Briefly, the method employed utilizes a selected one of a plurality of available frequencies as the carrier for transmission in one direction and the same carrier for transmission in the other direction. Tuning the receiver at station 1, for example, to the carrier frequency transmitted from station 2 will simultaneously assure perfect tuning of the receiver at station 2 in response to the carrier which will then be effective at station 1. This method is of particular value when the system is applied to military uses, for communication between mobile units, as for example, armored tanks, aircraft, or between mobile and ground stations.

The transmitter-receiver shown schematically in Fig. 1 represents a single set or station, of which any desired number of similar or other construction may be utilized for carrying out the method of communication herein described. Also, it is essential to the successful operation of the present system that a net of several stations maintain an agreed-upon common working frequency for a given period during which communication is desired. Although any desired frequency range may be employed, the description that follows will be given for a transmitter-receiver set which was designed for a frequency range from 2 to 9.1 mc. in two bands.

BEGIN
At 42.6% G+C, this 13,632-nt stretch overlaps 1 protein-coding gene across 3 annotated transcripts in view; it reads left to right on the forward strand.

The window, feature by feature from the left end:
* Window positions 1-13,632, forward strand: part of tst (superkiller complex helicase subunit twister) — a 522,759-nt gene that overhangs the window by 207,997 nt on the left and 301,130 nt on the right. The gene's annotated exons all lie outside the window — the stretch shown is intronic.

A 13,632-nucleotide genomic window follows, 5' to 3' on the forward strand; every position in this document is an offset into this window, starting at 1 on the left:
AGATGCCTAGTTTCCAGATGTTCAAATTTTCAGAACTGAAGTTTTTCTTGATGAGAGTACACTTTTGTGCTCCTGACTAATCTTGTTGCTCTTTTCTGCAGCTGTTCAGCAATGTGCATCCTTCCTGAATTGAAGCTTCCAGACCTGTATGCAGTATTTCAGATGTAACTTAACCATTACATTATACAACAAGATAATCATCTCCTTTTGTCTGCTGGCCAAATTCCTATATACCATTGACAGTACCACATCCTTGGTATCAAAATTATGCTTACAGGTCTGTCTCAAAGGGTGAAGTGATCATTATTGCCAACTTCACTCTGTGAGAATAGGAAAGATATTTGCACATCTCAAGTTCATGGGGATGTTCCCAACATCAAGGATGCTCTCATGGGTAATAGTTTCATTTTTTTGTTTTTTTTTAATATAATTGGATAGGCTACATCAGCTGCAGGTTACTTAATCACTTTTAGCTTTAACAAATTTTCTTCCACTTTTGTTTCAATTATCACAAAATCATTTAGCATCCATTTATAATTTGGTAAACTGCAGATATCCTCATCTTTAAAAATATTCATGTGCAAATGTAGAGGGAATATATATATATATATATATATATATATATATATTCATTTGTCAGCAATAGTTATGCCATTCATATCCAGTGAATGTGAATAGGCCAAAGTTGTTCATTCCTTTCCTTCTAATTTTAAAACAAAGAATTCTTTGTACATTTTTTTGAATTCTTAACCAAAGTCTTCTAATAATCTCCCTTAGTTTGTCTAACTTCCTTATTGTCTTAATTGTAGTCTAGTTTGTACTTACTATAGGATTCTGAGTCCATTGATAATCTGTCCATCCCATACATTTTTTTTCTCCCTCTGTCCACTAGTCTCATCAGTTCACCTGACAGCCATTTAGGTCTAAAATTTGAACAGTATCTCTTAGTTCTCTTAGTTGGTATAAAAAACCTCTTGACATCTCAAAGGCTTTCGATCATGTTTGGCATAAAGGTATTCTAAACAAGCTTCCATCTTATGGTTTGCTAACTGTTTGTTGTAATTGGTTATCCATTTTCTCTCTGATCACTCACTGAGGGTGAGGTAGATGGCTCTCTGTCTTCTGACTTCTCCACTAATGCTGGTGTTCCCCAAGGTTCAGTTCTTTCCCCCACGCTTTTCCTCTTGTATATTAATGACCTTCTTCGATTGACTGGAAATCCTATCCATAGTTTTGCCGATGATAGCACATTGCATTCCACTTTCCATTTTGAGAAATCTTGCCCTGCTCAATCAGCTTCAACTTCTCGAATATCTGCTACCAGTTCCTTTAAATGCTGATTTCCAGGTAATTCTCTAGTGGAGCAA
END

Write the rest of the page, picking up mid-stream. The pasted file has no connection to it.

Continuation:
Referring now more particularly to Fig. 1, the local oscillator voltage for the receiver and the master oscillator voltage for the transmitter are derived from a common oscillator I, the frequency of which is controlled by one of a plurality of crystals 2 which are individually switched into 1 circuit by an 8-position switch 3. In a practical embodiment incorporating the present invention, a set of 8 crystals was employed to cover the above mentioned wide frequency band, the crystals being ground to their respective fundamental frequencies given in the charts of Figs. 2A and 2B.

As will be shown later each crystal serves to control the operation of the system over several limited, spaced-apart frequency ranges, the sum total of which occupy the entire frequency spectrum for which the apparatus was designed.